Sheryl Crow - C'mon, C'mon This work has been published in the Teen Ink monthly print magazine.

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   It's been a long wait for fans of Sheryl Crow. Her fourthstudio album, a follow-up to the bluesy-pop "Globe Sessions," isintensely personal and introspective, even moody. "The Globe Sessions"left fans questioning the future of one of the ྖs few feel-goodsinger-songwriters. After critically acclaimed "Tuesday Night MusicClub" shaped and molded the image of a working-class girl who just wanted to"have some fun," one wonders whether Sheryl felt forced to make"C'mon, C'mon," an album of happy, carefree tunes.

Music was inan uncertain state when "Music Club" was released. It was only a yearafter Nirvana unleashed its sophomore album, "Nevermind," and brought anew culture to America's teens, and only a few years before a group ofaccomplished female musicians put together "Lilith Fair."

Whilesinger-songwriters were still thriving, Crow broke onto the scene with her ode toa girl's right to have fun with the radio and MTV pop-rock darling "All IWanna Do." For "C'mon, C'mon" Sheryl brings back the same elementsof her spirited tunes for songs such as "Soak Up the Sun." Herrebel-pop try at social commentary ("We got rock stars in the WhiteHouse"), "Steve McQueen," is nothing short ofcool.

"Safe & Sound," though not a showcase for Sheryl'sgritty, girlish voice, is still a haunting and powerful rock-piano ballad.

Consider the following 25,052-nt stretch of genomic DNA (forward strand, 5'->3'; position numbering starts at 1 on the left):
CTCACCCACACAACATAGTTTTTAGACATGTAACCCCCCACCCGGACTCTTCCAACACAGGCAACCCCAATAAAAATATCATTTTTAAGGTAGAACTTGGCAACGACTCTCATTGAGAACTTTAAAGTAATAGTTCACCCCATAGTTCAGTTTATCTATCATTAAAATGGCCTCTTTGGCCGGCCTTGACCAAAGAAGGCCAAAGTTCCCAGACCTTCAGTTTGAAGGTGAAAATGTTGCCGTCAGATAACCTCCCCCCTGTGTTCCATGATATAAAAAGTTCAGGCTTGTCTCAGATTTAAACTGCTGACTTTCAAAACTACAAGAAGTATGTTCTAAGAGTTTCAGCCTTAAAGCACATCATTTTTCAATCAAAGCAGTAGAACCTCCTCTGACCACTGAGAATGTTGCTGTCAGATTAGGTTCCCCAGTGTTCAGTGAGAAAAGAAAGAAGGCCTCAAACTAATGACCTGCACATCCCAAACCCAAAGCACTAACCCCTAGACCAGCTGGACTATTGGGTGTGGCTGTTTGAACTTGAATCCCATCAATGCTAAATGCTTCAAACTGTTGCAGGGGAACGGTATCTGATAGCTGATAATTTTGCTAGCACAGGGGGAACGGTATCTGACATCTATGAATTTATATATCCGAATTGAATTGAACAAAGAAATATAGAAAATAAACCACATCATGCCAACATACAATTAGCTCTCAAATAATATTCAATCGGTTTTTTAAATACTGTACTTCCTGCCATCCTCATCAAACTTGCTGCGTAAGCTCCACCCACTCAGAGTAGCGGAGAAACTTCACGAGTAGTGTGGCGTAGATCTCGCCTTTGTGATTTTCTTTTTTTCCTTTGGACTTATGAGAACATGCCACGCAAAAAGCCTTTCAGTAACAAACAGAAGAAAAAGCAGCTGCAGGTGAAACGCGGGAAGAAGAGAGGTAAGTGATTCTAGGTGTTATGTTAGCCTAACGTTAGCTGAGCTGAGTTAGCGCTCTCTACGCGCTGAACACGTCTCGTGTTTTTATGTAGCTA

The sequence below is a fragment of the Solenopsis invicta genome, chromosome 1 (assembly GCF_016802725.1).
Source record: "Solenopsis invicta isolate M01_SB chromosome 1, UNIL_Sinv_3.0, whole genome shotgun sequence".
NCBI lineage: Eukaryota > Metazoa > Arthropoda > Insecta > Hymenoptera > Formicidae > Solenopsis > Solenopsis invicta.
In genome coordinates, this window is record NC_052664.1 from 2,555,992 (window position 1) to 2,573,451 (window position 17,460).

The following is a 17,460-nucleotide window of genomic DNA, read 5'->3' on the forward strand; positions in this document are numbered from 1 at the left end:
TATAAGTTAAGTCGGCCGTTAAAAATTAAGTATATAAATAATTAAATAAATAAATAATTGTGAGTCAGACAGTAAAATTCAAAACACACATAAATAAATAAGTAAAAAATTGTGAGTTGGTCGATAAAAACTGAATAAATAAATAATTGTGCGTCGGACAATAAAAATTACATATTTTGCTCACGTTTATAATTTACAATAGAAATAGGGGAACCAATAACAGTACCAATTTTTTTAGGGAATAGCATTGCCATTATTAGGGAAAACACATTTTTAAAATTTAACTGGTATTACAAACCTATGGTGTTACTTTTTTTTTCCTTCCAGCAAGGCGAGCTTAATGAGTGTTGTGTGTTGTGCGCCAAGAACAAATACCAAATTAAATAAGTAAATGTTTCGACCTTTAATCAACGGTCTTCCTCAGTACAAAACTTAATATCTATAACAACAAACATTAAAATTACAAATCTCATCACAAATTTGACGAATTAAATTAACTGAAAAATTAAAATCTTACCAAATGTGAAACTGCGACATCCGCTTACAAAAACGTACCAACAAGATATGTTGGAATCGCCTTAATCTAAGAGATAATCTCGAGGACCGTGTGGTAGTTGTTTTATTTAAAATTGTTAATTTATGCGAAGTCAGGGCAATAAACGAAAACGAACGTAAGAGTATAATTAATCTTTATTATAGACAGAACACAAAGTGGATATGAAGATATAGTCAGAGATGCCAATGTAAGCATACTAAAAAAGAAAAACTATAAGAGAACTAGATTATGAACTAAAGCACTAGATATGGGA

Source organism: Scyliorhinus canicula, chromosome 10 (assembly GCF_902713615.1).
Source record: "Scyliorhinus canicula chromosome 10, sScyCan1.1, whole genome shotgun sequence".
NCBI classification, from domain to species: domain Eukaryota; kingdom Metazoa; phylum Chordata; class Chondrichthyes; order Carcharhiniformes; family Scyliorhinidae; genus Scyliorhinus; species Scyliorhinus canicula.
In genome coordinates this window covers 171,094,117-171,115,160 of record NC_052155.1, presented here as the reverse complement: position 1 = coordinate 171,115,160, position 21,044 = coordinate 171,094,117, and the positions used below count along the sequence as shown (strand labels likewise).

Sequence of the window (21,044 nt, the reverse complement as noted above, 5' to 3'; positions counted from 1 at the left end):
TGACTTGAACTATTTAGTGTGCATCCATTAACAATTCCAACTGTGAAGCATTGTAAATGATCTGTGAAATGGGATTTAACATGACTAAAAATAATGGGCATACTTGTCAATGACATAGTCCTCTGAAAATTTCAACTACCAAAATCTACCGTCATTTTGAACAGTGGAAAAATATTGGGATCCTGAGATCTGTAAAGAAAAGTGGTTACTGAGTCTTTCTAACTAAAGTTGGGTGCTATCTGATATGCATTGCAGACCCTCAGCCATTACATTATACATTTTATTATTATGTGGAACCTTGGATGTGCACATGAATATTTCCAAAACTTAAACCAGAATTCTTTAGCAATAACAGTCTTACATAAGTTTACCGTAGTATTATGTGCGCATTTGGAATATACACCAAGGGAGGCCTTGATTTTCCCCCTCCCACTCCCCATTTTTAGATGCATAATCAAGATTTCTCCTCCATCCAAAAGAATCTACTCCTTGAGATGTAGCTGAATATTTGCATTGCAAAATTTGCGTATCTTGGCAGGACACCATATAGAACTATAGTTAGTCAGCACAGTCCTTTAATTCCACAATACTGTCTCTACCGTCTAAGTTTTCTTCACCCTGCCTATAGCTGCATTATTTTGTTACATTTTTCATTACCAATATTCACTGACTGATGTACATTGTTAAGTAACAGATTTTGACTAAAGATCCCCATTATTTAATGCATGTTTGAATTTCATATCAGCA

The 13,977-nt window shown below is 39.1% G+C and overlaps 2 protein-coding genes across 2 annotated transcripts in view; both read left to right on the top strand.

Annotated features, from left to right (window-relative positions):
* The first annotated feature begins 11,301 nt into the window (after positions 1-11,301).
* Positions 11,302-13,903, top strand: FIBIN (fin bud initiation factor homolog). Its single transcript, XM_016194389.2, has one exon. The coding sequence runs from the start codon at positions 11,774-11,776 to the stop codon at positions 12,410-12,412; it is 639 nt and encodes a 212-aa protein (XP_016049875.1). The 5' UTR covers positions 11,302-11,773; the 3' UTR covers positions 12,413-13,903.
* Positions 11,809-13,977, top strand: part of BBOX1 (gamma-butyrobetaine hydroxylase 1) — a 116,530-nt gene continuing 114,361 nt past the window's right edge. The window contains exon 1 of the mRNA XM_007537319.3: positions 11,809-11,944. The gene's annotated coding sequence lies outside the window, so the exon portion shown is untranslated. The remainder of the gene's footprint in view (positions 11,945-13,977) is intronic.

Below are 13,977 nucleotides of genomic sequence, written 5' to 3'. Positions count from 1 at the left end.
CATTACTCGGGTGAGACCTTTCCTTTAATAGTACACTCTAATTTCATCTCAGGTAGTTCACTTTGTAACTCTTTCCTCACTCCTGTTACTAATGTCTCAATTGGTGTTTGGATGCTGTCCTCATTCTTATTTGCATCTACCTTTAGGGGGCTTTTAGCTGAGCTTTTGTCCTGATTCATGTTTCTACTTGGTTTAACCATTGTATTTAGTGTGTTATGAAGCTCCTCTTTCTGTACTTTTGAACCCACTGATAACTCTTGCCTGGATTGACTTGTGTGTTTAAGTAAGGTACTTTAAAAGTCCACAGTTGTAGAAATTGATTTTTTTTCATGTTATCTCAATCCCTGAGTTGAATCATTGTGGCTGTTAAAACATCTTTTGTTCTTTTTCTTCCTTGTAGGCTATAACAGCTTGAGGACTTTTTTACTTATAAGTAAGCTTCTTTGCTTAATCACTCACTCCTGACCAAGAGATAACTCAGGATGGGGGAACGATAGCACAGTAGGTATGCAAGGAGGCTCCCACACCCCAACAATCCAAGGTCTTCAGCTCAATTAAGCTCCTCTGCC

Unfortunately, the rest of "C'mon, C'mon" is lacking and failsto give us funky, upbeat songs like "Lucky Kid." Instead, she gives usweaker, lovesick tracks with less-than-stellar lyrics.

This isn't to saySheryl isn't trying, but she's not in her element that embraces her catchy,upbeat style. Songs like "It's So Easy," "It's Only Love" and"Weather Channel" are light, radio-friendly skippable tracks. AndSheryl substitutes plenty of cameos from an A-list of celebrity friends(including Stevie Nicks, Emmylou Harris, Don Henley, and even Gwenyth Paltrow)for quality. Not all these guest spots are letdowns; Lenny Kravitz has never usedhis signature pipes better since "American Woman" than on Crow's ode toconformity "You're An Original."

Though the album's highs arehigh, the lows are very low.

This work has been published in the Teen Ink monthly print magazine. This piece has been published in Teen Ink’s monthly print magazine.






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